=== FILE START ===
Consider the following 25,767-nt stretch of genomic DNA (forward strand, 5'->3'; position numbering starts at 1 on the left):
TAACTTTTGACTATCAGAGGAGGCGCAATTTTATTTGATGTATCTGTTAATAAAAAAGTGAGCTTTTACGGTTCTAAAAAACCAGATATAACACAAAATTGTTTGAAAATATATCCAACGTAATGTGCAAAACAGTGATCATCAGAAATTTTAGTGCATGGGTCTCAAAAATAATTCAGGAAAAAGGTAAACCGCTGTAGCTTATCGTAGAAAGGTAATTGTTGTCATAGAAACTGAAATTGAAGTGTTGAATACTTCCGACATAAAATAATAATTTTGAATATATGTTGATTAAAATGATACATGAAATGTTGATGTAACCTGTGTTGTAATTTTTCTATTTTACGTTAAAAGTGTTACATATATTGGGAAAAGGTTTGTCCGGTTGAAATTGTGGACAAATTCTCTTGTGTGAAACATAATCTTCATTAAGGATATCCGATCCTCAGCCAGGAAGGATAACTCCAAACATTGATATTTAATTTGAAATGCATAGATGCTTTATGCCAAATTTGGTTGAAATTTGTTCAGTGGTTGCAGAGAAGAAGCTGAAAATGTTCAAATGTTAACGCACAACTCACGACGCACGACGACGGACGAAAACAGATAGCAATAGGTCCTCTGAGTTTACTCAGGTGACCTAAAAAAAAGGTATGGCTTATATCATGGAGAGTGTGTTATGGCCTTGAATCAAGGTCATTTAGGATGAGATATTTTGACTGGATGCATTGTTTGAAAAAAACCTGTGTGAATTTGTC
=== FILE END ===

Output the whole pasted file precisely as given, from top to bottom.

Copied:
Consider the following 25,767-nt stretch of genomic DNA (forward strand, 5'->3'; position numbering starts at 1 on the left):
TAACTTTTGACTATCAGAGGAGGCGCAATTTTATTTGATGTATCTGTTAATAAAAAAGTGAGCTTTTACGGTTCTAAAAAACCAGATATAACACAAAATTGTTTGAAAATATATCCAACGTAATGTGCAAAACAGTGATCATCAGAAATTTTAGTGCATGGGTCTCAAAAATAATTCAGGAAAAAGGTAAACCGCTGTAGCTTATCGTAGAAAGGTAATTGTTGTCATAGAAACTGAAATTGAAGTGTTGAATACTTCCGACATAAAATAATAATTTTGAATATATGTTGATTAAAATGATACATGAAATGTTGATGTAACCTGTGTTGTAATTTTTCTATTTTACGTTAAAAGTGTTACATATATTGGGAAAAGGTTTGTCCGGTTGAAATTGTGGACAAATTCTCTTGTGTGAAACATAATCTTCATTAAGGATATCCGATCCTCAGCCAGGAAGGATAACTCCAAACATTGATATTTAATTTGAAATGCATAGATGCTTTATGCCAAATTTGGTTGAAATTTGTTCAGTGGTTGCAGAGAAGAAGCTGAAAATGTTCAAATGTTAACGCACAACTCACGACGCACGACGACGGACGAAAACAGATAGCAATAGGTCCTCTGAGTTTACTCAGGTGACCTAAAAAAAAGGTATGGCTTATATCATGGAGAGTGTGTTATGGCCTTGAATCAAGGTCATTTAGGATGAGATATTTTGACTGGATGCATTGTTTGAAAAAAACCTGTGTGAATTTGTC